Crush (on Richard Siken)
Filed under: Art, Interview, Lesson Plans, Opinion, Poetry, Post by: Sarah M, Reviews
I emailed Richard Siken this question:
Explanations and biography can (in my opinion) kill a poem. I feel this way mostly because I see truth as a limitation. Ideally, the reader is able to enter the work, each stanza unlocking the next, each line break revealing something else. The act of writing a poem changes the truth in itself. You are transforming a fundamental truth by imagining (telling) a version of the truth. The fictionalizing of an event is inevitable. How we remember and describe particular moments allows and calls for imagination. Does it matter to you whether or not your work is received as confessional? What was your intention for this project? And, most importantly, when do I get to read your next book? I also told him that I was tickled by his recent BOMB interview!
I was so excited that he very kindly responded: “Your review is very kind. Thank you. I just did the BOMB interview last week. The same questions: explanation and biography. Yes and yes. I agree. I wish I had more to say. You already know the answers to your questions. I’ll answer other different questions when my next book comes out. Soonish, I hope. Gotta finish it.”
I am infatuated, and I anxiously await his next book…
Okay, so this book has been reviewed several times already, by much more prominent people, and it’s not so new, but I am in love with it. Yeah, I said it. I’m in love with this book, and all my friends know it. Richard Siken’s Crush is strong, fierce, and shameless.
The book is obsessive, and I am obsessed. It’s my go-to when I’m stuck, unmotivated, highly motivated, or want to impress a new friend. (I’m half-joking.) I write lots of love poems (gasp!). I know, it’s not cool right now to be doing that. I even got a rejection letter last year that said, “These poems are not subtle.” Well, that is most likely because I don’t write subtle poems, so that made total sense to me. Consequently, while working on my manuscript, like my many other poet-friends, I live in constant fear of melodrama, or of being too “loud.”
The genius of Crush is that it occupies a landscape that encompasses both intimacy and violence, and it also demonstrates the intimacy of violence, how being “ruined” is romantic.
In ”Scheherazade,” Siken writes: “Tell me about the dream where we pull the bodies out of the lake/ and dress them in warm clothes again.” There is such tenderness in this attempt to recreate what’s gone. To take what is dead or drowned and warm it up, breathe it back, pretend the act of pulling or dressing will have any effect on the past is frantic and attractive. And, the image itself is stunning: a sad and lovely metaphor for the relationship.
These poems are desperate in the most exciting and passionate way. Perhaps my favorite poem in the collection is “Little Beast.” Part of section 1 reads: “The radio aches a little tune that tells the story of what the night/ is thinking. It’s thinking of love.// It’s thinking of stabbing us to death/ and leaving our bodies in a dumpster….” and “Tonight, by the freeway, a man eating fruit pie with a buckknife/ carves the likeness of his lover’s face into the motel wall. I like him/ and I want to be like him…” This work is not only confessional but it addresses the impression left by a personal trauma within the context of a larger social trauma.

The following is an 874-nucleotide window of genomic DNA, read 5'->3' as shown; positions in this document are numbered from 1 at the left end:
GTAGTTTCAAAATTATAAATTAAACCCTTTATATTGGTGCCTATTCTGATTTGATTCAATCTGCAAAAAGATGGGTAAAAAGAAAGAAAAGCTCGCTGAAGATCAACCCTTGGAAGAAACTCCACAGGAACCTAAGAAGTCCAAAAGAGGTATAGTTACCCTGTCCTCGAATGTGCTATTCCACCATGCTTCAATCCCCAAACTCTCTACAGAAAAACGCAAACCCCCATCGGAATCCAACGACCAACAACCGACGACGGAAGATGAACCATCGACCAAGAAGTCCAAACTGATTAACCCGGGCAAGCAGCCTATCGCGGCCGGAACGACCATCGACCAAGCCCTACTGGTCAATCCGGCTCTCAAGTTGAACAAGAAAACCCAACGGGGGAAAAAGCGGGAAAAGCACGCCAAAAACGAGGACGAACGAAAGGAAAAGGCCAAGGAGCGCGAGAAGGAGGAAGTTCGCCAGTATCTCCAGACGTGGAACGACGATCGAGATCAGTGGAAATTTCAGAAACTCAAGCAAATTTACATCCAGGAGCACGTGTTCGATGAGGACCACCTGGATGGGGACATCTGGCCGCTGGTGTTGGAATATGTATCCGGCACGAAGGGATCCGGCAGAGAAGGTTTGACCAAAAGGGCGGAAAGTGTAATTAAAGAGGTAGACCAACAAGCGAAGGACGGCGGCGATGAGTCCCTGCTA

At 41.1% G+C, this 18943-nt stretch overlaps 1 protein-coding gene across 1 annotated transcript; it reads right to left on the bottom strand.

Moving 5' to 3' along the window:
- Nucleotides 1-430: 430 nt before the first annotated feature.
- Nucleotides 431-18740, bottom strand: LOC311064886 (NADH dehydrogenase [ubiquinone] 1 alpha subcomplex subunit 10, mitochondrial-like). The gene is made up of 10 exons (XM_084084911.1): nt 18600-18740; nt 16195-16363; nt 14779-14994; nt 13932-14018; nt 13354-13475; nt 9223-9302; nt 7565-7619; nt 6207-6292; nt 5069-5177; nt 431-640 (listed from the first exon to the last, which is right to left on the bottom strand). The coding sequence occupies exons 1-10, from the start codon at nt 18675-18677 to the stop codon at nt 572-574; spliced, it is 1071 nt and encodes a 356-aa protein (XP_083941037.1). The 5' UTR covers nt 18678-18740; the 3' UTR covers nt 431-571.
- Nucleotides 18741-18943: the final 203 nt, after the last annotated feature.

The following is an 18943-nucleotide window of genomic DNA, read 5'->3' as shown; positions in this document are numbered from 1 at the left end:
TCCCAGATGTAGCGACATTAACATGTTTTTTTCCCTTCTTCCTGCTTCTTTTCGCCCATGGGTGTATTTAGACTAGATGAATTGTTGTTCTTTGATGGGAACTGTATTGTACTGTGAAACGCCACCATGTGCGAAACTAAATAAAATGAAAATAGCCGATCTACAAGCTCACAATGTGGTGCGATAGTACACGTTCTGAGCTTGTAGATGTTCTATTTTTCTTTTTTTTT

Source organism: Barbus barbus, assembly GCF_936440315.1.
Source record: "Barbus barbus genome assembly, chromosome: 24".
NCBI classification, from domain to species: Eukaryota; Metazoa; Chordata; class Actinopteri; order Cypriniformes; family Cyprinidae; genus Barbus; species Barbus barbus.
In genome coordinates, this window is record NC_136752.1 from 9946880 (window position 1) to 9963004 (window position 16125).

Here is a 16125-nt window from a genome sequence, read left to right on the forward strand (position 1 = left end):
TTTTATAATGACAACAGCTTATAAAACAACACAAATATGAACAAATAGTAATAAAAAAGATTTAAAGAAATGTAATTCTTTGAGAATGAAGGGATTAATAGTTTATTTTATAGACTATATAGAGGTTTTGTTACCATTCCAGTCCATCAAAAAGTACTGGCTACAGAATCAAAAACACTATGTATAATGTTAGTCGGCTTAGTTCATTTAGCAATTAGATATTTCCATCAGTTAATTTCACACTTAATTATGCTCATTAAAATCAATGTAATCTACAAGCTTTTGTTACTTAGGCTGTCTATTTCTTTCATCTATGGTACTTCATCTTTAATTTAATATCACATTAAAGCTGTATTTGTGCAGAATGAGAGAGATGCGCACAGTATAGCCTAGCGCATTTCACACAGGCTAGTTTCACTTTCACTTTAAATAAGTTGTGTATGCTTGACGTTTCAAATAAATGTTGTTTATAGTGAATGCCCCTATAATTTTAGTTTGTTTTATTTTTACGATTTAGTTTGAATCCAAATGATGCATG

I’m always asking my students to assess what is “at risk” or “at stake” in their poems. I teach Siken’s Crush in my ENGH 396: Introduction to Creative Writing class because it is an incredible example of both risk (emotional, social, formal) and musicality. Each poem creates its own unique rhythm. Music itself as a theme is threaded throughout the work. ”Scheherazade” is again an excellent example: “It’s not like a tree where the roots have to end somewhere,/ it’s more like a song on a policeman’s radio,/ how we rolled up the carpet so we could dance, and the days/ were bright red, and every time we kissed there was another apple/ to slice into pieces.” At times, the language recalls song, and in other places the language mimics song.
Another reason I like to teach this book is its accessibility. The common language is never elitist and is always used in fresh ways working to connect readers to overwhelming loss and grief. The clear erotic and sexual images are unrequited and violent. Readers are left with a clear sense of desire and longing and the ominous sensation of endless searching.
An interrogation, a confrontation, a personal struggle for communication and understanding, Siken’s writing adds a dimension of reflection, even meditation, on what exactly people in relationships, failed or otherwise, are left with and why it is left between us. I see this work as a courageous splitting open of self. In a literary terrain where it is sometimes unsafe to speak about the personal, the sensational, or the sentimental, what I find most interesting is that the emotional, personal, and sentimental is, to an extent, unavoidable when attempting to create a space of intimacy between reader and poet.
If to name something not only gives “it” power, but also turns “it” static, then Crush transcends naming. Always forward moving, these poems highlight our inability as people to separate intimacy from violence and even the type of intimacy found within violence or being a part of a violent act. I believe we owe much to trail blazers like Richard Siken who aren’t afraid of being sensationalized.